If this story were submitted as a script to a movie studio, it would be laughed out of Hollywood. “Too far fetched,” they would say. And they would be right except for one thing…it’s all true.
Throughout this book, two very different stories unfold. First there is the account of Claude Alexander Conlin, the man who became perhaps the highest paid entertainer in the field of magic. Starting out as a stage illusionist, Alexander eventually discarded the large props and relied on his tremendous skills as a showman to put over an act of mentalism and psychic readings. As the turbaned Man Who Knows, Alexander earned four million dollars over the course of a relatively short career during the 1920s.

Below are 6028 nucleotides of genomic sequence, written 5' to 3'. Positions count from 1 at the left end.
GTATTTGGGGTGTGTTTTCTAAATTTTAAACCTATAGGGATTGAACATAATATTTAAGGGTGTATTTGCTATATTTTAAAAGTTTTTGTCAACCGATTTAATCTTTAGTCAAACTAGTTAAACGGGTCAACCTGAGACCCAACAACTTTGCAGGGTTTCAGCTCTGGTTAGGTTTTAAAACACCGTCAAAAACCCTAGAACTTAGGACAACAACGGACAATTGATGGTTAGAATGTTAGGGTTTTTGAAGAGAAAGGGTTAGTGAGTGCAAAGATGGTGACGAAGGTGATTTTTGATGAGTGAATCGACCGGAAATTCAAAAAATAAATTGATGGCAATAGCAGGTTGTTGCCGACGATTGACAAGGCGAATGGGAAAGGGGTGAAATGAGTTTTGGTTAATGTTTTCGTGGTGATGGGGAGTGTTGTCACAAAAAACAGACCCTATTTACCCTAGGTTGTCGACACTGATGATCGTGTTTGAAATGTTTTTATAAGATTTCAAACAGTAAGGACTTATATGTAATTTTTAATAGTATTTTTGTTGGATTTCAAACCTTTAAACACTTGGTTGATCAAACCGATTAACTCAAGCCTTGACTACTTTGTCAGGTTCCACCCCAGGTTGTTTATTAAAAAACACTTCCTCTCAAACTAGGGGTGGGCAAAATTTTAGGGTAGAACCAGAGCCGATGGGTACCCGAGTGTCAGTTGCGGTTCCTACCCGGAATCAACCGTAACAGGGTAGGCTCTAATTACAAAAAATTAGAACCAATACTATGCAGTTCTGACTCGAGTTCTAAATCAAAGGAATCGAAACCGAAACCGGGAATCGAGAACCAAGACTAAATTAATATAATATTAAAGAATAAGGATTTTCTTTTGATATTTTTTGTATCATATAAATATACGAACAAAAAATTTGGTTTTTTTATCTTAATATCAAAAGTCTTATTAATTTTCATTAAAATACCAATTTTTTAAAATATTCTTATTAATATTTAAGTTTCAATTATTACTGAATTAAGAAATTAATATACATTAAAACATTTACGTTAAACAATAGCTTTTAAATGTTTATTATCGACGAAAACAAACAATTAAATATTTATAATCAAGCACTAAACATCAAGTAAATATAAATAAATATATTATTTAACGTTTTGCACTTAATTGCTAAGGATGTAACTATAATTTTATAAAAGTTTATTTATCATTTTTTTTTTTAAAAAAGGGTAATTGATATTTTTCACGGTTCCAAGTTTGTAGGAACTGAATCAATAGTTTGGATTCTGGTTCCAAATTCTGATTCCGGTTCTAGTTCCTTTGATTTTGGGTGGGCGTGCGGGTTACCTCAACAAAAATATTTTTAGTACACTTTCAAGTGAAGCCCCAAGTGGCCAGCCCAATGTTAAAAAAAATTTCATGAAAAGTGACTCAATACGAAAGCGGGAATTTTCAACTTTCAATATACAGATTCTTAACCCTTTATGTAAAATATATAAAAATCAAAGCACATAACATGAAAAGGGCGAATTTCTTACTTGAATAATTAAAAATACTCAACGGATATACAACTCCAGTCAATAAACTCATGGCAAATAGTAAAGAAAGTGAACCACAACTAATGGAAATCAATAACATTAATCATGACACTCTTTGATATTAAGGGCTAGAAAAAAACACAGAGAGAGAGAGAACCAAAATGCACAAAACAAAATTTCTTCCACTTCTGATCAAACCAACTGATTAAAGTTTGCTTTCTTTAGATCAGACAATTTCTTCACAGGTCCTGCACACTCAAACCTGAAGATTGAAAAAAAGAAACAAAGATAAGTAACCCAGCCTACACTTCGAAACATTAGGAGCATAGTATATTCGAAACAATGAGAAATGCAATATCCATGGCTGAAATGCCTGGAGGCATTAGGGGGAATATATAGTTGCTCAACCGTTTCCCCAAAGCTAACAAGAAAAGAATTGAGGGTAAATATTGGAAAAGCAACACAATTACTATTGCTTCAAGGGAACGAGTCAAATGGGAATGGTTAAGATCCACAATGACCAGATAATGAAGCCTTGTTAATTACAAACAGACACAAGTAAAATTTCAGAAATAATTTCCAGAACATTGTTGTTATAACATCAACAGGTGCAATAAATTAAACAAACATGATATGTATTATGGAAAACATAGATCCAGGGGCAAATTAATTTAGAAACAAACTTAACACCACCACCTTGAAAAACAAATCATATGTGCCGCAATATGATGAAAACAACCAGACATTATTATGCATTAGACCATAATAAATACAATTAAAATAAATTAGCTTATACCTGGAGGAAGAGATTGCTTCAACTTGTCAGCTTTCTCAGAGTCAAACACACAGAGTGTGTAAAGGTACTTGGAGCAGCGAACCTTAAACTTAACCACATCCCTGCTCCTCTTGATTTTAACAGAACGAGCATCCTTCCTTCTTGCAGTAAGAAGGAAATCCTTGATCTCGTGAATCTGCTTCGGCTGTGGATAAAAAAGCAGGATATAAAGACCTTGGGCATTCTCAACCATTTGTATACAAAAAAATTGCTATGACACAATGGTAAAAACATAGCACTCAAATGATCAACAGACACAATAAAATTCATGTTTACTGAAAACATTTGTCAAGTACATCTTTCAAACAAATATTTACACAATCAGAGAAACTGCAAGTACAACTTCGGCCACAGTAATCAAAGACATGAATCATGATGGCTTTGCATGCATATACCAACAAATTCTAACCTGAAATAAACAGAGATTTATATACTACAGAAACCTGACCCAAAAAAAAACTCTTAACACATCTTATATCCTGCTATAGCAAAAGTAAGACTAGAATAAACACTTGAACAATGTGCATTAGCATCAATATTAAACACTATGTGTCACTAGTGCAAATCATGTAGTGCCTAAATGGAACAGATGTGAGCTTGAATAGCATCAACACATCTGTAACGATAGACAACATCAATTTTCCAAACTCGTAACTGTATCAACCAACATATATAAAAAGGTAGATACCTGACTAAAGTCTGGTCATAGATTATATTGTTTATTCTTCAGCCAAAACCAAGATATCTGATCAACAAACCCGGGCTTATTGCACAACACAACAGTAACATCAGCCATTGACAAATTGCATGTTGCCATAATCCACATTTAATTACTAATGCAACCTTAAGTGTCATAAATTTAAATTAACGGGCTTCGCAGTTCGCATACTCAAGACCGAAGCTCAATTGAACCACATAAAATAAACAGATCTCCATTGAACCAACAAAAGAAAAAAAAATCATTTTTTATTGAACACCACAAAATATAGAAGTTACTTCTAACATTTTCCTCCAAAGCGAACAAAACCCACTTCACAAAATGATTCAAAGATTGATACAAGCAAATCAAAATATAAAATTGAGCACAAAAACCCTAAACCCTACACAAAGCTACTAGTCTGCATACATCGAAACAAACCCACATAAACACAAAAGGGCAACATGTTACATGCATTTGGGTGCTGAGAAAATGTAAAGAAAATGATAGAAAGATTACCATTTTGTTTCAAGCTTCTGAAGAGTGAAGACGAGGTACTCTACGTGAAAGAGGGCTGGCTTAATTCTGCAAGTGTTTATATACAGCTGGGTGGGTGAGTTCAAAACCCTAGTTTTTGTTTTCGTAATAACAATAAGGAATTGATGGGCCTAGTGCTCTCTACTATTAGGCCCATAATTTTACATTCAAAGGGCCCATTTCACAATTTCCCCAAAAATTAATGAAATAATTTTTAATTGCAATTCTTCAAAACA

The second story that runs concurrently with Alexander’s theatrical career includes details on his seven marriages (sometimes to more than one woman at once), time spent in local jails and federal prison, his trial for attempting to extort an oilman millionaire, his failed attempt to out run the authorities in a high powered speed-boat loaded with bootlegged liquor, and the four men that he admitted killing.
It is not the kind of story in which you expect to find names like Harry Kellar, Dr. A.M. Wilson, Harry Houdini, Servais Le Roy, Howard Thurston, Floyd Thayer, Joe Dunninger and Harry Blackstone but here they are, both friend and foe alike.
From the gold fields of Alaska to s